Craig said on Saturday that Demery "peacefully passed away this afternoon surrounded by family, and in the company of friends and colleagues."
"Radio was his passion, and his life was a 500,000 watt signal that reverberated in your soul. Rest well, my friend and I'll see you on the B side," he added.
Steve Craig with Sean Demery. CREDIT: Steve Craig
Jimmy Baron, part of the iconic Morning X show for 99X, said Demery was a key reason why he came to the station in 1993.
“Sean was an icon in the modern rock radio business and the industry is devastated. But even more devastated are the individuals with whom he closely worked over his long career, because we know that the world has not just lost a radio legend, but a loving, caring, beautiful friend who put a smile on the face of every person he ever touched with a corny joke told through that big dumb megaphone.”
In an interview Sunday morning, Baron said Demery was part of a family of 99Xers from the early years who were bound by the station itself, from management and sales to on-air staff. He said Demery was only the second major 99X player to pass away from that time, following creative director and voice imaging guy Keith Eubanks. "It makes us all remember how privileged we were to have experienced such a magical thing together," he said.
Demery made decisions at 99X for the greater good, Baron said. For instance, in 1994, he realized Steve Barnes would make a better morning host than him. So he swapped with Barnes for a less prestigious afternoon gig. "He was the ultimate team player," Baron said. "There were a lot of people in Sean's position whose egos would not have allowed them to move from mornings to afternoons. But Sean realized that was the best move for the station."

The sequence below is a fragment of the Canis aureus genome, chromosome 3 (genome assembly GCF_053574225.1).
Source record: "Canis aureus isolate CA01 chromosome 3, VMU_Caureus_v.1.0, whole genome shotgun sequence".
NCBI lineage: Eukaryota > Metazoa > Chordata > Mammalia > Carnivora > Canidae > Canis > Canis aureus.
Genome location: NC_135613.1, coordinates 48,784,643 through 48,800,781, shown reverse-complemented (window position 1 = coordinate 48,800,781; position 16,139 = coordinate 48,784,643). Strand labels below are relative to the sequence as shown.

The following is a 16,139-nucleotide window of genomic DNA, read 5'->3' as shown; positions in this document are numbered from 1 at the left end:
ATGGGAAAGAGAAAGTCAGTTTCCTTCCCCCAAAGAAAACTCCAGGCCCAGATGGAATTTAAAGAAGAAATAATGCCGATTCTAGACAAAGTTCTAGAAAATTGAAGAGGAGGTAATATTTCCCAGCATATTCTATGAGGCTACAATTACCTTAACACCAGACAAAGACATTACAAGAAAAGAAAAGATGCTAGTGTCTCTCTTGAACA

Along with Leslie Fram and Rick Stacy, Demery (known on air at the time as "Shotgun" Sean) were working on a struggling top 40 station called Power 99 in the fall of 1992. Management had given them permission to shift the music more rock to reflect the changing scene as Nirvana and Pearl Jam were becoming hot.
Leslie Fram with Sean Demery back during the 99X heyday in 2000 at a T.J. Martell Foundation fundraiser. CREDIT: Special from Leslie Fram
Just as the station was about the make a shift, Demery and Stacy at the last second went rogue and basically dumped the top 40 format completely without official management clearance.
“I firmly believe that if it wasn’t for the 10,000 faxes and phone calls we received in the first weeks of that change, we wouldn’t be doing what we’re doing today,” Demery said in 1999 to the publication “Virtually Alternative.” “We were trying to create a radio station that was outside of anyone’s category. We never paid to attention to if it was right. It just was.”
Demery helped turn 99X into a hugely successful station in the 1990s, a ground-breaking blend of Gen-X insouciance, goofiness, sophistication and musical diversity which cemented loyalty among its listeners.
Brian Philips, program director during 99X's formative years into its heyday, loved having his office next to Demery's. They'd overhear each other's conversation and bust each other's chops all day. "It was like one long comic riff," he mused.
And as his boss, Philips said Demery made his life super easy. “In a world where everyone had some affectations you shrug and put up with because they’re talented, he was a good-natured, well-rounded human being who happened to be able to flip on the genius switch when he hit the control room,” Philips said. “That’s what Atlanta got.”
He said Demery was like a "young Andy Rooney contrarian on air. He'd go into his high range for comic effect. He introduced people to new music, made you laugh and think and most importantly, he made you feel like you weren't alone. He had that great one-on-one gift on the radio. He was able to gather all the facets of his personality and make special moments with fans and friends and musicians and colleagues."